(Note: In this article we will talk about design patterns that are currently being used in javascript application, so we will be ignoring some classic pattern as well as will be including some modern pattern like module and revealing module pattern. Stay tuned for the same. The example is kept simple so they are not optimized implementation of the design pattern)

Creational Design Patterns :

  • Builder Pattern

    Builder Design Pattern is a pattern used to help construct complex objects. It helps separate object construction from its representation which will help us reuse this to create different representations.Is done in the following step:

    1. A base function that will contain all the code for object creation

    2. a builder class which will be responsible for defining the steps to construct the complex objects.

    3. an optional director-class it is involved in defining methods ensuring that steps are executed in a specific order to build the object

    This would be clear with the help of an example

    Suppose there is a class Animal that contains certain properties like species, wild, etc and now we want to construct a different object with this class Animal. (Just a note I am using a class here but you can use function also.)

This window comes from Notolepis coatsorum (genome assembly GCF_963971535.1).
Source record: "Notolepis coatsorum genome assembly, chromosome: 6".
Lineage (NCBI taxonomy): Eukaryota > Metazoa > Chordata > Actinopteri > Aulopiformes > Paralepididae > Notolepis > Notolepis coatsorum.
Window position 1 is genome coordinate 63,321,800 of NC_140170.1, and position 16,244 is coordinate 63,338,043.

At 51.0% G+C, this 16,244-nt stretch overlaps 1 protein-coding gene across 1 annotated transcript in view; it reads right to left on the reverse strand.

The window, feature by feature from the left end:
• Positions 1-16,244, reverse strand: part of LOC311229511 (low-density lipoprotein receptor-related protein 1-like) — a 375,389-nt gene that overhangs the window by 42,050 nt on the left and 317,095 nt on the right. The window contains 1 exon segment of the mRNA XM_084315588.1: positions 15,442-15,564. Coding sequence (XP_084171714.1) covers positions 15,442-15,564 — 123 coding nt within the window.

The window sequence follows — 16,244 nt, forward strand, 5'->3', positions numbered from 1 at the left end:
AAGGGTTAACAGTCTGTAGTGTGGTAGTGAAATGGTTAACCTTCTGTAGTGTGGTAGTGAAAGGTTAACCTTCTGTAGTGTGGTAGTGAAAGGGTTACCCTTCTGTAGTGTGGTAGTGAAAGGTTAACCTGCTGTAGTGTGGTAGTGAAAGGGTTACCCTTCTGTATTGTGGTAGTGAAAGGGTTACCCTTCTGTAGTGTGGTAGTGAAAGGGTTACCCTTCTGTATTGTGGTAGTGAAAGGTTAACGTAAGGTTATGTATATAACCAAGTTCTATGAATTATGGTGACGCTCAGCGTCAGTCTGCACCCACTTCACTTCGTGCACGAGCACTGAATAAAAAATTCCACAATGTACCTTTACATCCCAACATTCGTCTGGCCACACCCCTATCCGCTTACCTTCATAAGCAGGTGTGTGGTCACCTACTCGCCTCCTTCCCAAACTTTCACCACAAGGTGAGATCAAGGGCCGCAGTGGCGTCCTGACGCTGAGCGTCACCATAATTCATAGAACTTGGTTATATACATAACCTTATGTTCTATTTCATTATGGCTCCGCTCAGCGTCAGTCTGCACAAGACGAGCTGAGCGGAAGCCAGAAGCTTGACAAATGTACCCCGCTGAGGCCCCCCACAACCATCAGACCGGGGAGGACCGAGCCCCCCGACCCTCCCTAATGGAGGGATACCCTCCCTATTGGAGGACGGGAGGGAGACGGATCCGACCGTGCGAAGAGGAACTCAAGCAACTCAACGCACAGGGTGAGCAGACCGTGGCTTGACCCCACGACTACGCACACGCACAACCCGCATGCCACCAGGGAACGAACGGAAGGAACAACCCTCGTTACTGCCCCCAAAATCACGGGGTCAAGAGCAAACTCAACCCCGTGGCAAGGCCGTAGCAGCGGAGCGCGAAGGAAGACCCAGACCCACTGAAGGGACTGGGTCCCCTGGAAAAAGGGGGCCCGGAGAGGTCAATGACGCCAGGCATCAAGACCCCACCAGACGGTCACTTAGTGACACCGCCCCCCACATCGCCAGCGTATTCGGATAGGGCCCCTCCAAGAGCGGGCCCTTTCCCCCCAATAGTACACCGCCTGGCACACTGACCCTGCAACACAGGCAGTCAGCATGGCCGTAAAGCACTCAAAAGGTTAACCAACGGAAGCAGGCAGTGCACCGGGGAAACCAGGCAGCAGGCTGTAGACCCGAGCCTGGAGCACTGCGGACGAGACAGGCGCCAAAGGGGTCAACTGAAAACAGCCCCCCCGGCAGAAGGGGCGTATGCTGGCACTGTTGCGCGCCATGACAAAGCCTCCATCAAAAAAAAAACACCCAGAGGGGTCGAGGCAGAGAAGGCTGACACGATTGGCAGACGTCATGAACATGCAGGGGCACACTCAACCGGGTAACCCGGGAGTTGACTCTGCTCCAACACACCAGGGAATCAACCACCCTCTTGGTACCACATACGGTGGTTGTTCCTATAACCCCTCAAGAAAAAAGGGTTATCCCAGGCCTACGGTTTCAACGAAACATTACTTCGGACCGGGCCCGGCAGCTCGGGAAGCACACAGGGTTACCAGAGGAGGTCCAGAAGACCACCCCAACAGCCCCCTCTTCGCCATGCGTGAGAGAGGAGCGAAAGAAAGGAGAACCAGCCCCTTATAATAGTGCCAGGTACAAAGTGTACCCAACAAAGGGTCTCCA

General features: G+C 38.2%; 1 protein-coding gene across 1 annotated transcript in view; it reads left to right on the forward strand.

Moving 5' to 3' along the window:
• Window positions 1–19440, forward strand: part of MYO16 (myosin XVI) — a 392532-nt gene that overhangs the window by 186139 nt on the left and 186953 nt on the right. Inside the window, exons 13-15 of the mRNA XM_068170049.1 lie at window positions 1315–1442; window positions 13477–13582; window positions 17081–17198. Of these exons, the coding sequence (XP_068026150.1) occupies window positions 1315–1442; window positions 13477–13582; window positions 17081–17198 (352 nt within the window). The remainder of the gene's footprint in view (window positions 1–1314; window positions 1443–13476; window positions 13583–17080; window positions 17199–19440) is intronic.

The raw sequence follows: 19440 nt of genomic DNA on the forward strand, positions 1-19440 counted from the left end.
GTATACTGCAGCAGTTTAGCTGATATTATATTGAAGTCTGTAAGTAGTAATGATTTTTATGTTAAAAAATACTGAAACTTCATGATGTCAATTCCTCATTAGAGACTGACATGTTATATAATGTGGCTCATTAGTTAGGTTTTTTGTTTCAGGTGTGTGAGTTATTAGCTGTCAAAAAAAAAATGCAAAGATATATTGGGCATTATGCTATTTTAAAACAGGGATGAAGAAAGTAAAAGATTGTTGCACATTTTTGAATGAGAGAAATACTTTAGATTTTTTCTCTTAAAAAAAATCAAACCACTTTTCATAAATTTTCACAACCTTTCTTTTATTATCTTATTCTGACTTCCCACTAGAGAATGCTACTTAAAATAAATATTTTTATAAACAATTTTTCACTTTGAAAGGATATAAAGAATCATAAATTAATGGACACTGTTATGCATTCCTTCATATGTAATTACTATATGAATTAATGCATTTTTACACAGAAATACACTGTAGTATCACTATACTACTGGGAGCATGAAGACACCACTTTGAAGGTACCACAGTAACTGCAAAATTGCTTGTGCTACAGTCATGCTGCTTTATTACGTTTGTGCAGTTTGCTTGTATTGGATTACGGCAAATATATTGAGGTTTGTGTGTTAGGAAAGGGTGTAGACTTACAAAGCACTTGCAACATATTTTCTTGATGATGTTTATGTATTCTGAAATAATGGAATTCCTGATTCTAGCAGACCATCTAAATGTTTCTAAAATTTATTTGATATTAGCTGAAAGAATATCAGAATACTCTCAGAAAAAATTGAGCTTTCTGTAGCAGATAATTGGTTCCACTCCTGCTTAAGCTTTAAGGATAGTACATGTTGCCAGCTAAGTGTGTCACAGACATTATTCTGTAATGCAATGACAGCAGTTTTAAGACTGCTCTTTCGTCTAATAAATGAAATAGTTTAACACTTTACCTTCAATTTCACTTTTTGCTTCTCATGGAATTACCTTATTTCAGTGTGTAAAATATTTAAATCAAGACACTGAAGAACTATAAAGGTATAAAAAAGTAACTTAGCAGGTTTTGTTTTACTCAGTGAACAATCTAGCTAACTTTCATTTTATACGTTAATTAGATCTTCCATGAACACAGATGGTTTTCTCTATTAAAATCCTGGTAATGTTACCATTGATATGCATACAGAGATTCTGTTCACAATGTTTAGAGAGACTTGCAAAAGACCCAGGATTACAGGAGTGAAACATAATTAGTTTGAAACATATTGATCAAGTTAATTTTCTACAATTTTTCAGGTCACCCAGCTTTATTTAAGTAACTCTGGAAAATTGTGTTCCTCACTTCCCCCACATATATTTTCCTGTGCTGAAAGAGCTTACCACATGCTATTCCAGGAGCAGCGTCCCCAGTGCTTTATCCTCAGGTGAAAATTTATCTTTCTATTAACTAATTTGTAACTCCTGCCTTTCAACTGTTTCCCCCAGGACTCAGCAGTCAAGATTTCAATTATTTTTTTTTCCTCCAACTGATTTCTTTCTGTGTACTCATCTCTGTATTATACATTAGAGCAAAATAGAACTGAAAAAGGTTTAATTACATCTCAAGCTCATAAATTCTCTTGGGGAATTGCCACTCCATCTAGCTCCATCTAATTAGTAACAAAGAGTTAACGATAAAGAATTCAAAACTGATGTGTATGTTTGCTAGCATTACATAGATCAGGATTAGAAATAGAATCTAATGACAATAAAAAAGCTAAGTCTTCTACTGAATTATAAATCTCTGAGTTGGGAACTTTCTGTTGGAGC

class Animal {
      constructor(type, species, name, wild, food) {
        this.type = type;
        this.species = species;
        this.name = name;
        this.wild = wild;
        this.food = food;
      }
      eat(target) {
        console.log(`Eating target: ${target.name}`)
      }
    }

    if we want to instantiate a lion using this class we will do

     const rabbit = new Animal('rabbit', 'land', 'momo', null,'herbivore');

    Other than the issue that it looks confusing another problem with this pattern is that once constructors are 4 or 5 parameters long it becomes difficult to remember the required order of the parameters So to avoid that we use a builder class

    class AnimalBuilder {
      constructor(species, type) {
        this.species = species;
        this.type = type;
      }
      setName(name) {
        this.name = name;
        return this;
      }
      isWild(wild) {
        this.wild = wild;
        return this;
      }
      eats(food) {
        this.food = food;
        return this;
      }
      build() {
        if (!this.name) {
          throw new Error('Name is missing');
        }